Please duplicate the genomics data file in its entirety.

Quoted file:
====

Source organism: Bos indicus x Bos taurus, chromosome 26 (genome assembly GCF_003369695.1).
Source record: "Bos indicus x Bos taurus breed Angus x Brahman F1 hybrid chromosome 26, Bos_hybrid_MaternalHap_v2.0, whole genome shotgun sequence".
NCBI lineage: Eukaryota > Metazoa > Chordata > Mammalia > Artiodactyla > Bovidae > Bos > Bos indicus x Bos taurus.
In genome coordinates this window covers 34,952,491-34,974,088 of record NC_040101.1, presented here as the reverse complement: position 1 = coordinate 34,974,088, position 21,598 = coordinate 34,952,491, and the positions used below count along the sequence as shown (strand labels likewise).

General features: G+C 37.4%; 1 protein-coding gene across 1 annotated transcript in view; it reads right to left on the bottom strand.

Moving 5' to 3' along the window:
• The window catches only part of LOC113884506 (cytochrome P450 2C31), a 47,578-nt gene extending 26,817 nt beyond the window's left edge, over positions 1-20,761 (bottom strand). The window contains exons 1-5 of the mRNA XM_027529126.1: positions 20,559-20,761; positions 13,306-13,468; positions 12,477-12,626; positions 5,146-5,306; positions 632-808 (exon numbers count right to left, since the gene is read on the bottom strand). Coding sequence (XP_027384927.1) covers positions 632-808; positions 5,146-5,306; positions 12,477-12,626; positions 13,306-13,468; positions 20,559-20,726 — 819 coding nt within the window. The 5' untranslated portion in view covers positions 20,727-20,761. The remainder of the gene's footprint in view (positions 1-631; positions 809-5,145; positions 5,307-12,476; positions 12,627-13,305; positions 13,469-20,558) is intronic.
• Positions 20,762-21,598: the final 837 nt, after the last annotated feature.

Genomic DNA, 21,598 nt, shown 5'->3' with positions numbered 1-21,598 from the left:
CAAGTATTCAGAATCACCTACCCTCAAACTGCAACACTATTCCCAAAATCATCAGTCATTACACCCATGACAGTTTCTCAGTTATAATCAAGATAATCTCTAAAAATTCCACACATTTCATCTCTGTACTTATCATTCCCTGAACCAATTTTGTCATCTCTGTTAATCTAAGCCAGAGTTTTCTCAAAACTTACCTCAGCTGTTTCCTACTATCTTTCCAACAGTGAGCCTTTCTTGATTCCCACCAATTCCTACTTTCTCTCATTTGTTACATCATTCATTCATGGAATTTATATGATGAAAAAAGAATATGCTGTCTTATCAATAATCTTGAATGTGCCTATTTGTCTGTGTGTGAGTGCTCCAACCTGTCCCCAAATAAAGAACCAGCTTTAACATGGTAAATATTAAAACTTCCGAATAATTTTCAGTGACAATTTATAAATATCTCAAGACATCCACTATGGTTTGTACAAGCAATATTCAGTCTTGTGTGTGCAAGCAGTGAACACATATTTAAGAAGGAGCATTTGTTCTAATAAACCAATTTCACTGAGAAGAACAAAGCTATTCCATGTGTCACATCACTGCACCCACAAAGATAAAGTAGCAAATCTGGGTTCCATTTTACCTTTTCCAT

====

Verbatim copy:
Source organism: Bos indicus x Bos taurus, chromosome 26 (genome assembly GCF_003369695.1).
Source record: "Bos indicus x Bos taurus breed Angus x Brahman F1 hybrid chromosome 26, Bos_hybrid_MaternalHap_v2.0, whole genome shotgun sequence".
NCBI lineage: Eukaryota > Metazoa > Chordata > Mammalia > Artiodactyla > Bovidae > Bos > Bos indicus x Bos taurus.
In genome coordinates this window covers 34,952,491-34,974,088 of record NC_040101.1, presented here as the reverse complement: position 1 = coordinate 34,974,088, position 21,598 = coordinate 34,952,491, and the positions used below count along the sequence as shown (strand labels likewise).

General features: G+C 37.4%; 1 protein-coding gene across 1 annotated transcript in view; it reads right to left on the bottom strand.

Moving 5' to 3' along the window:
• The window catches only part of LOC113884506 (cytochrome P450 2C31), a 47,578-nt gene extending 26,817 nt beyond the window's left edge, over positions 1-20,761 (bottom strand). The window contains exons 1-5 of the mRNA XM_027529126.1: positions 20,559-20,761; positions 13,306-13,468; positions 12,477-12,626; positions 5,146-5,306; positions 632-808 (exon numbers count right to left, since the gene is read on the bottom strand). Coding sequence (XP_027384927.1) covers positions 632-808; positions 5,146-5,306; positions 12,477-12,626; positions 13,306-13,468; positions 20,559-20,726 — 819 coding nt within the window. The 5' untranslated portion in view covers positions 20,727-20,761. The remainder of the gene's footprint in view (positions 1-631; positions 809-5,145; positions 5,307-12,476; positions 12,627-13,305; positions 13,469-20,558) is intronic.
• Positions 20,762-21,598: the final 837 nt, after the last annotated feature.

Genomic DNA, 21,598 nt, shown 5'->3' with positions numbered 1-21,598 from the left:
CAAGTATTCAGAATCACCTACCCTCAAACTGCAACACTATTCCCAAAATCATCAGTCATTACACCCATGACAGTTTCTCAGTTATAATCAAGATAATCTCTAAAAATTCCACACATTTCATCTCTGTACTTATCATTCCCTGAACCAATTTTGTCATCTCTGTTAATCTAAGCCAGAGTTTTCTCAAAACTTACCTCAGCTGTTTCCTACTATCTTTCCAACAGTGAGCCTTTCTTGATTCCCACCAATTCCTACTTTCTCTCATTTGTTACATCATTCATTCATGGAATTTATATGATGAAAAAAGAATATGCTGTCTTATCAATAATCTTGAATGTGCCTATTTGTCTGTGTGTGAGTGCTCCAACCTGTCCCCAAATAAAGAACCAGCTTTAACATGGTAAATATTAAAACTTCCGAATAATTTTCAGTGACAATTTATAAATATCTCAAGACATCCACTATGGTTTGTACAAGCAATATTCAGTCTTGTGTGTGCAAGCAGTGAACACATATTTAAGAAGGAGCATTTGTTCTAATAAACCAATTTCACTGAGAAGAACAAAGCTATTCCATGTGTCACATCACTGCACCCACAAAGATAAAGTAGCAAATCTGGGTTCCATTTTACCTTTTCCAT